Sorting out the phones. Although I cancelled the broadband, I did not cancel the BT phone line immediately. If you cancel the service without transferring it you can’t keep your old phone number, and also I wanted to be sure the systems would work first. B4RN intends to offer its own VOIP phone service in the future, but, as it relies on volunteer labour at present and everyone is fully stretched, B4RN is concentrating on getting the network up and running first. VOIP is when the phone runs through the broadband instead of the traditional phone-lines, so it tends to be cheaper and does not suffer the interference to which phone lines are subject. I considered several VOIP providers, and eventually went with Vonage  a couple of weeks ago. I went for their cheapest package which costs £3.99 for the first 3 months then £5.99 a month after that. All UK landline calls are free, and mobile and international calls are at reduced rates. I applied on-line, and had to choose a new, temporary, phone number. Activation of the account costs a little less than £20. They sent me a little box which I plugged directly into the base of my B4RN box. The telephone connector that had gone into the old BT telephone socket plugged into the Vonage box – and the telephones are all working again. The sound is very clear – no crackles at all over the fibre network. I left it for a few days in case it stopped working, but so far all is excellent, so I have just asked Vonage to change my temporary number to my old permanent number. I trust this will all go smoothly – watch this space!

Next tasks. Next on the list is to sort out the TV. Changing the broadband and phones will save us a fair amount of money, and it would be good to pick up all the free channels that are available over the internet. We would save the Sky subscription, though we will still need a TV licence. We do want the ability to pause, freeze, record and play back programmes that we have got used to with Sky, so we will need to do some more research into what is available.

CCTV. We have not yet got round to installing a CCTV camera – though the connection is now there to do so. The hardware seems to be quite cheap, though we will have to research how to set it up and work it!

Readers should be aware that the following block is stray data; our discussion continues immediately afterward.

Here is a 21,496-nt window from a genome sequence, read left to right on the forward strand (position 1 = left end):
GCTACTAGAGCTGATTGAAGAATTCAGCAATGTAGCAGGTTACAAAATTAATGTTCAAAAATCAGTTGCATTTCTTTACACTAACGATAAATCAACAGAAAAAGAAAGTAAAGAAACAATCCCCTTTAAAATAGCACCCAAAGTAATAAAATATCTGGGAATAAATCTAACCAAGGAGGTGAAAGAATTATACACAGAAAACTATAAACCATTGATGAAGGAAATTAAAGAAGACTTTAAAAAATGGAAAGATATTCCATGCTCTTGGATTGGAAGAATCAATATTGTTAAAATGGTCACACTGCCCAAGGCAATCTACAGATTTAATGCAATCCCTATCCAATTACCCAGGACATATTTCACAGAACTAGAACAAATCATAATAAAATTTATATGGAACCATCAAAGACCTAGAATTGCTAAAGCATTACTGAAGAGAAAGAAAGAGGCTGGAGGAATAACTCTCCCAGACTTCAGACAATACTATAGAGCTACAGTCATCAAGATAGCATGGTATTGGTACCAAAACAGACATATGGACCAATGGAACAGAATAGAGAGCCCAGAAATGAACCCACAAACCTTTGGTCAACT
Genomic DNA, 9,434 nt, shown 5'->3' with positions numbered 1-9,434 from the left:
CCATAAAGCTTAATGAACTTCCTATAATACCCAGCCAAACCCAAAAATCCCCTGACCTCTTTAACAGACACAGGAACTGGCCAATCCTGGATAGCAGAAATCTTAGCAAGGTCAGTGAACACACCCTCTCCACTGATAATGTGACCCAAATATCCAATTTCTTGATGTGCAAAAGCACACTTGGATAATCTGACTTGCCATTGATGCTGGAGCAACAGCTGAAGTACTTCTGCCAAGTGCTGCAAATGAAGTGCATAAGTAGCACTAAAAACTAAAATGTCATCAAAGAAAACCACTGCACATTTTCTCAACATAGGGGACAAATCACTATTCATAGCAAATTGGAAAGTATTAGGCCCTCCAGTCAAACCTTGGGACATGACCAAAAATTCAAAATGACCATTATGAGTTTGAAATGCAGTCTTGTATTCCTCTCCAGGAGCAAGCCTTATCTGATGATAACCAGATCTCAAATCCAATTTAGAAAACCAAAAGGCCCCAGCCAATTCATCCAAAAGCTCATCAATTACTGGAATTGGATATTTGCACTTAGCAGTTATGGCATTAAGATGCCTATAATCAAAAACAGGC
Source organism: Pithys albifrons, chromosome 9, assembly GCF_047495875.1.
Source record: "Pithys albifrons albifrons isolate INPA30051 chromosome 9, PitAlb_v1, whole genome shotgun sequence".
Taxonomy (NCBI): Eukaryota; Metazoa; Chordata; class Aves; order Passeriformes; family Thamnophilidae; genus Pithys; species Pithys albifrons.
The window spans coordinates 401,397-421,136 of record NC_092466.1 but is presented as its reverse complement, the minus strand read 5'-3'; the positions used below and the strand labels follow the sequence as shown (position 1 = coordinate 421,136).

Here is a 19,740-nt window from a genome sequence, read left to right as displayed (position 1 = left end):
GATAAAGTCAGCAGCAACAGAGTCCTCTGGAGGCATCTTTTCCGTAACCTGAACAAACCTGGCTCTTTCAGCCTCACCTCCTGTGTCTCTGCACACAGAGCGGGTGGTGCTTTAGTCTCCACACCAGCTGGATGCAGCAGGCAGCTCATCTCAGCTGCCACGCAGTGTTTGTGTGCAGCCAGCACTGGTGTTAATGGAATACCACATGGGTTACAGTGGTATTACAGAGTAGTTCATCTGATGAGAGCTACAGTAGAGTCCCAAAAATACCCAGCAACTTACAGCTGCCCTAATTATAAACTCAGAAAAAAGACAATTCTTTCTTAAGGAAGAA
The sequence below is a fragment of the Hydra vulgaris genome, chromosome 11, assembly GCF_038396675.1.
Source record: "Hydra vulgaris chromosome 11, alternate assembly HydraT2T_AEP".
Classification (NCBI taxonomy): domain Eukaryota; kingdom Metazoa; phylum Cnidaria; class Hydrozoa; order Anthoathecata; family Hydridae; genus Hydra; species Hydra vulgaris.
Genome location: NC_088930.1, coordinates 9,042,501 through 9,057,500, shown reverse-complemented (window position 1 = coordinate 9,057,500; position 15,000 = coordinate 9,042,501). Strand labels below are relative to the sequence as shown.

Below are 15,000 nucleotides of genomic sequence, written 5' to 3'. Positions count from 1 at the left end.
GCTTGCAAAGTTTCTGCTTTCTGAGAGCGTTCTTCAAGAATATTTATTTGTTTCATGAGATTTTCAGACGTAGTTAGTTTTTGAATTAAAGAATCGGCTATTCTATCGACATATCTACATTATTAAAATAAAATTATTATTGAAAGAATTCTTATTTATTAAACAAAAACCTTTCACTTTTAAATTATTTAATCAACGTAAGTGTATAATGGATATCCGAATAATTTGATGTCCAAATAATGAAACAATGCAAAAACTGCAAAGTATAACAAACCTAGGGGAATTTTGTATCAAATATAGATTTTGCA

Updating equipment. I did run some speed tests and it was soon clear that the speed is limited by our equipment, not the broadband connection. The Vonage instructions tell you to plug your computer into the Vonage box, and then the box into the router, but the B4RN router is set up so that both the computer and the Vonage box can be plugged directly into it, and it is much faster that way. Things also went faster when I changed my old Cat.5 computer cable for a newer Cat.6 cable (which cost the grand sum of £1.42, including postage, from EBay). However, the component in my computer that is really slowing it down now is my network card, which will only go at 100Mbps. Despite that the network is going so fast that we would hardly notice it going any faster, as I can watch whatever I want on my computer without any downloading lag. It is, however, really good to know that when we next buy a new computer, or an internet ready TV or whatever, that the B4RN network will have ample speed to be able to handle whatever we throw at it.

Guest Blog – New Customer Experience

Posted by on Apr 14, 2013 in B4RNstorming B4RNicles | 9 comments

The B4RN community has been busy lately connecting new customers along the ever growing core route. Some great good news stories have been coming out from many of the newly connected customers about how the B4RN connection has affected them. Some have shared their views on the Facebook page and others have sent a few words to our guest blog page wanting to share their experiences with the rest of the community.

Many words have been said about the benefits of a fast a reliable connection by the B4RN team and the media but the ones that come from customers who are experiencing first hand what the connection means to them are much more insightful.

Here’s the latest one from Andy Pearson resident of Arkholme, one of the best connected villages in the world. Thanks to Andy for taking the time to share his experience with other members of the community. Over to Andy.


The process, when it happened, was very quick and easy. Provide the power to the ‘box on the wall’ and watch as the green lights on the top illuminate. Bingo! One of the fastest domestic Internet connections available anywhere and on a different planet to anything the incumbent supplier can offer.

I remembered what Bill Clinton said when he got the presidency “I feel like the dog that chases the garbage truck and finally catches it. Now what do I do?”